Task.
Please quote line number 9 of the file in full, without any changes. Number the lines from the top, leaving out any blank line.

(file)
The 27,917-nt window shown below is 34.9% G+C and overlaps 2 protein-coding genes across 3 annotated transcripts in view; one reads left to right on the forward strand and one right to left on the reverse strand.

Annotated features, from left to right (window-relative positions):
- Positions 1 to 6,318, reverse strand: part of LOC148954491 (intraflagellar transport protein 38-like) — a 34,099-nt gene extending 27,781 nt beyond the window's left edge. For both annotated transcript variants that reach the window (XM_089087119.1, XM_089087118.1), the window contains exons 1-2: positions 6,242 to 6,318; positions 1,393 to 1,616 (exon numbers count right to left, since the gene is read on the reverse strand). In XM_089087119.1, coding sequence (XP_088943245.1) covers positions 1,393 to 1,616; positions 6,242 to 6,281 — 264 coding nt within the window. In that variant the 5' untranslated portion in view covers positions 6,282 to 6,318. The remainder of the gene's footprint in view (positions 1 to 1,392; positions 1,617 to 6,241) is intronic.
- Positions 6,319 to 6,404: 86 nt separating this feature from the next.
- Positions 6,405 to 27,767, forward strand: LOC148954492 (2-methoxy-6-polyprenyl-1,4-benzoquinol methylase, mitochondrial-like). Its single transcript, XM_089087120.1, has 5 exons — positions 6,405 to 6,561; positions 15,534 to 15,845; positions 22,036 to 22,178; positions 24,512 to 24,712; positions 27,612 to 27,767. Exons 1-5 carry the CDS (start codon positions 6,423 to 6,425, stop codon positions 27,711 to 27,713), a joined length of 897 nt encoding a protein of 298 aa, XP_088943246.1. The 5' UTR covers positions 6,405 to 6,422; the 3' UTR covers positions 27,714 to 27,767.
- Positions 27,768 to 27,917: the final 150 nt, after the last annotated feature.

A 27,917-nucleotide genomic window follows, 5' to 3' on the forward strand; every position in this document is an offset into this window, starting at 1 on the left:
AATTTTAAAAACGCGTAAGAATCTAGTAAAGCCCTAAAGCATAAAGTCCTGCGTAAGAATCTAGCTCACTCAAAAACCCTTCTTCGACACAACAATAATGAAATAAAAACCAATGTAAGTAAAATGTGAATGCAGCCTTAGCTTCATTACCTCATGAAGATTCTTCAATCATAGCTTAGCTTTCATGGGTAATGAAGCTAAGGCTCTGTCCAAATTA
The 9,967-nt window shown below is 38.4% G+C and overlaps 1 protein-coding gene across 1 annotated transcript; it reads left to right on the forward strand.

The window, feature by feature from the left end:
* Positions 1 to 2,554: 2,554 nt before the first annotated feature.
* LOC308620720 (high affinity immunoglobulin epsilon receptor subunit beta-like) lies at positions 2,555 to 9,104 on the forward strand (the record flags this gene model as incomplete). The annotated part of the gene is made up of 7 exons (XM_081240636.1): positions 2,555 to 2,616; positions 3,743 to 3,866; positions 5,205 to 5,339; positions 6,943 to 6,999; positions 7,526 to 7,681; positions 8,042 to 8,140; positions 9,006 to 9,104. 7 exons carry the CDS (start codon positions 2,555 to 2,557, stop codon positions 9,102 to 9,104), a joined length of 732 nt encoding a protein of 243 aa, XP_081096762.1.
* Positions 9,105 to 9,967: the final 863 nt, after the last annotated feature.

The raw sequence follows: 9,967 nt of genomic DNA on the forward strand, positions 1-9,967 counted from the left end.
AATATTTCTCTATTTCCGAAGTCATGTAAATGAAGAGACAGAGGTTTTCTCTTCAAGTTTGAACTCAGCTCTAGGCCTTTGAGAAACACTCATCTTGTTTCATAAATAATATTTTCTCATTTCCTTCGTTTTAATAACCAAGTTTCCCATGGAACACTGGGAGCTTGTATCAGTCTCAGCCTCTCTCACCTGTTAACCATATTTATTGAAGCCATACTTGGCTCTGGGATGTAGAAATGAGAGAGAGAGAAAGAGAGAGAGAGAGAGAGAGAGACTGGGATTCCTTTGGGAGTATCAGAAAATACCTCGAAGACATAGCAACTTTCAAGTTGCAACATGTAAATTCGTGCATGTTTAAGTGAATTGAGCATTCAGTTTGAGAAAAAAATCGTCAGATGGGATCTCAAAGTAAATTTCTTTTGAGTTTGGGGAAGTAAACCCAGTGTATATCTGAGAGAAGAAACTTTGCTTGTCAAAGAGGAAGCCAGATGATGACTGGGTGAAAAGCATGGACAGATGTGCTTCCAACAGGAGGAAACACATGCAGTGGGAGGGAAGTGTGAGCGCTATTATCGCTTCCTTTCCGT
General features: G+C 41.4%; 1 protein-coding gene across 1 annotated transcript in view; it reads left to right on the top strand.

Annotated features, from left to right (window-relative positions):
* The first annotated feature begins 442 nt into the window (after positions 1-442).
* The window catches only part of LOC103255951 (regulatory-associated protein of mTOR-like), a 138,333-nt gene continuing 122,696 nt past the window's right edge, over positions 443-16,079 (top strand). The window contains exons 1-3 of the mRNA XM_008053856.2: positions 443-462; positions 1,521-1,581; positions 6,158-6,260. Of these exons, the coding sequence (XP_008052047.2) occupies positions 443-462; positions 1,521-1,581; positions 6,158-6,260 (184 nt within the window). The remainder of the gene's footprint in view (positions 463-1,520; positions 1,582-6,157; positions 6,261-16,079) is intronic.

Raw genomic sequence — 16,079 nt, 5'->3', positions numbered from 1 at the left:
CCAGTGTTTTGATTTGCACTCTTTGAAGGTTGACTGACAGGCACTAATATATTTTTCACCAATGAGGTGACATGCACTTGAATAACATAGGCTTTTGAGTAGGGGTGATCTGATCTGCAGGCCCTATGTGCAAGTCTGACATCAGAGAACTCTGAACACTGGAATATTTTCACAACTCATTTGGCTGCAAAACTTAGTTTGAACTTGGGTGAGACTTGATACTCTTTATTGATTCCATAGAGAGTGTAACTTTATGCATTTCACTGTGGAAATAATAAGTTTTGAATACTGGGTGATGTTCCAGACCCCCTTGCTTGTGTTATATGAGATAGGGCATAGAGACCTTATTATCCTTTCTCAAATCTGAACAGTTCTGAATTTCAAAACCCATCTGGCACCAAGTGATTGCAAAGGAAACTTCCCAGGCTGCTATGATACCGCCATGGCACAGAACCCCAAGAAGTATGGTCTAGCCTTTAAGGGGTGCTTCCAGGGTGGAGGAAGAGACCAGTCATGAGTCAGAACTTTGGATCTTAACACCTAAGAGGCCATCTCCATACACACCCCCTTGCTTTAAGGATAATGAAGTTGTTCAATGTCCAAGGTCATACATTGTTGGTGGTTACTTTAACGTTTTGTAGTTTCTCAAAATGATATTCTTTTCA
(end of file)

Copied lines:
The 9,967-nt window shown below is 38.4% G+C and overlaps 1 protein-coding gene across 1 annotated transcript; it reads left to right on the forward strand.